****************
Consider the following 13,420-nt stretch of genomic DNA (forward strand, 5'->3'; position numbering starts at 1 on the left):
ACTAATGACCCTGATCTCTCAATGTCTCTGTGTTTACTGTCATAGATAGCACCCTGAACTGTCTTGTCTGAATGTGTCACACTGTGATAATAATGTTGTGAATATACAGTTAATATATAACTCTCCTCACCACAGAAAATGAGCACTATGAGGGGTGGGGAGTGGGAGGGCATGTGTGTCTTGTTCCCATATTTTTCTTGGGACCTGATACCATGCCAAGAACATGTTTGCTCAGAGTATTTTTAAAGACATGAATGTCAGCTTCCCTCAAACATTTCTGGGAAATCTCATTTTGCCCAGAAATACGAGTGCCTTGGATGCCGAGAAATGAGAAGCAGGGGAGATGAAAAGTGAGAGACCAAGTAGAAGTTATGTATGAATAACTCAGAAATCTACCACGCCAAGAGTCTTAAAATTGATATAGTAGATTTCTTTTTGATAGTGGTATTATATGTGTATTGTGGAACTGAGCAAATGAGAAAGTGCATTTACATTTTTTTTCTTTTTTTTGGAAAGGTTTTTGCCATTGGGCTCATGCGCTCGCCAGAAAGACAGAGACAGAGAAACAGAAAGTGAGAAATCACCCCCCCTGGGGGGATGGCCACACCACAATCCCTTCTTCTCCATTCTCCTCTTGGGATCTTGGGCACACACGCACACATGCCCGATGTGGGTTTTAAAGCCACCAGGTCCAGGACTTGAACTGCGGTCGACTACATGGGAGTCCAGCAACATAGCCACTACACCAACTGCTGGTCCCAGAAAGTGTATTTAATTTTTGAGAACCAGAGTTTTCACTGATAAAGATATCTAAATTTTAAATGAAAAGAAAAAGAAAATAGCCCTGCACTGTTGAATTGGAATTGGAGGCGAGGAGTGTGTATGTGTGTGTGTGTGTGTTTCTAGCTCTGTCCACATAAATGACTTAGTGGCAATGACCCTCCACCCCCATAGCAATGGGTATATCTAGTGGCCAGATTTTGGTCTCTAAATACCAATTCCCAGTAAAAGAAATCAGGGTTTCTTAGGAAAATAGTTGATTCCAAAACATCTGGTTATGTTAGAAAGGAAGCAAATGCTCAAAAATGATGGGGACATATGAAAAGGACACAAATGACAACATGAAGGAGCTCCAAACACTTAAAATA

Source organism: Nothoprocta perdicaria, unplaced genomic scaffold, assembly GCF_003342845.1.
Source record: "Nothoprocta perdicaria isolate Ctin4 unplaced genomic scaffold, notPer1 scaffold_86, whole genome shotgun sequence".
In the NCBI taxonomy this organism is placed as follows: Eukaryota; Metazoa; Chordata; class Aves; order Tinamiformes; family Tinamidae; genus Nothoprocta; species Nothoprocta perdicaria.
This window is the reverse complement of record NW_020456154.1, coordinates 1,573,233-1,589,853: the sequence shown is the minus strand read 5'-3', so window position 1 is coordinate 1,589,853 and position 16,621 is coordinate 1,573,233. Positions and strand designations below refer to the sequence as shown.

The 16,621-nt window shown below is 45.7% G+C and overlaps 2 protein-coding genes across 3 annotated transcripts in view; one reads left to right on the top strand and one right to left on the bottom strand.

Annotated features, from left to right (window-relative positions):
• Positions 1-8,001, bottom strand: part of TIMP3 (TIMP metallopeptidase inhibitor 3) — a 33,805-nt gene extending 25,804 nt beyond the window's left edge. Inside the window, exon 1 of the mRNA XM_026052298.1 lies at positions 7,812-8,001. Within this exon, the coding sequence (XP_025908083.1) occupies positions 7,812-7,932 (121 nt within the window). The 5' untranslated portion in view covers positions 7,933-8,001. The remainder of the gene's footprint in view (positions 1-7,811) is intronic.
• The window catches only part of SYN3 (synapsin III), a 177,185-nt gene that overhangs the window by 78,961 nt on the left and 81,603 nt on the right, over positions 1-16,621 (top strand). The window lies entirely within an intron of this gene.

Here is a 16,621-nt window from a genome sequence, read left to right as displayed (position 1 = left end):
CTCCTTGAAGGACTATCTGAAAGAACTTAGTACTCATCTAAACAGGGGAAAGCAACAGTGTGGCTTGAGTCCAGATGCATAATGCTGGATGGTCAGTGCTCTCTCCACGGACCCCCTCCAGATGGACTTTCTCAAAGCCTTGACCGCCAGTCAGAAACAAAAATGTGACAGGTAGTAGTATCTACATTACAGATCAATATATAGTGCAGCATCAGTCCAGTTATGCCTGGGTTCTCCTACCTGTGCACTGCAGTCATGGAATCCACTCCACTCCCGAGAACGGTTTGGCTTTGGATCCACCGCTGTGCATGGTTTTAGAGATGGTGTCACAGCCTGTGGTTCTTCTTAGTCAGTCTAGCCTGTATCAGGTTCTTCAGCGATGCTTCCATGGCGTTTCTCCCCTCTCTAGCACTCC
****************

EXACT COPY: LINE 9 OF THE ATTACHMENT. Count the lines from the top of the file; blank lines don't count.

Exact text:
• Positions 1-8,001, bottom strand: part of TIMP3 (TIMP metallopeptidase inhibitor 3) — a 33,805-nt gene extending 25,804 nt beyond the window's left edge. Inside the window, exon 1 of the mRNA XM_026052298.1 lies at positions 7,812-8,001. Within this exon, the coding sequence (XP_025908083.1) occupies positions 7,812-7,932 (121 nt within the window). The 5' untranslated portion in view covers positions 7,933-8,001. The remainder of the gene's footprint in view (positions 1-7,811) is intronic.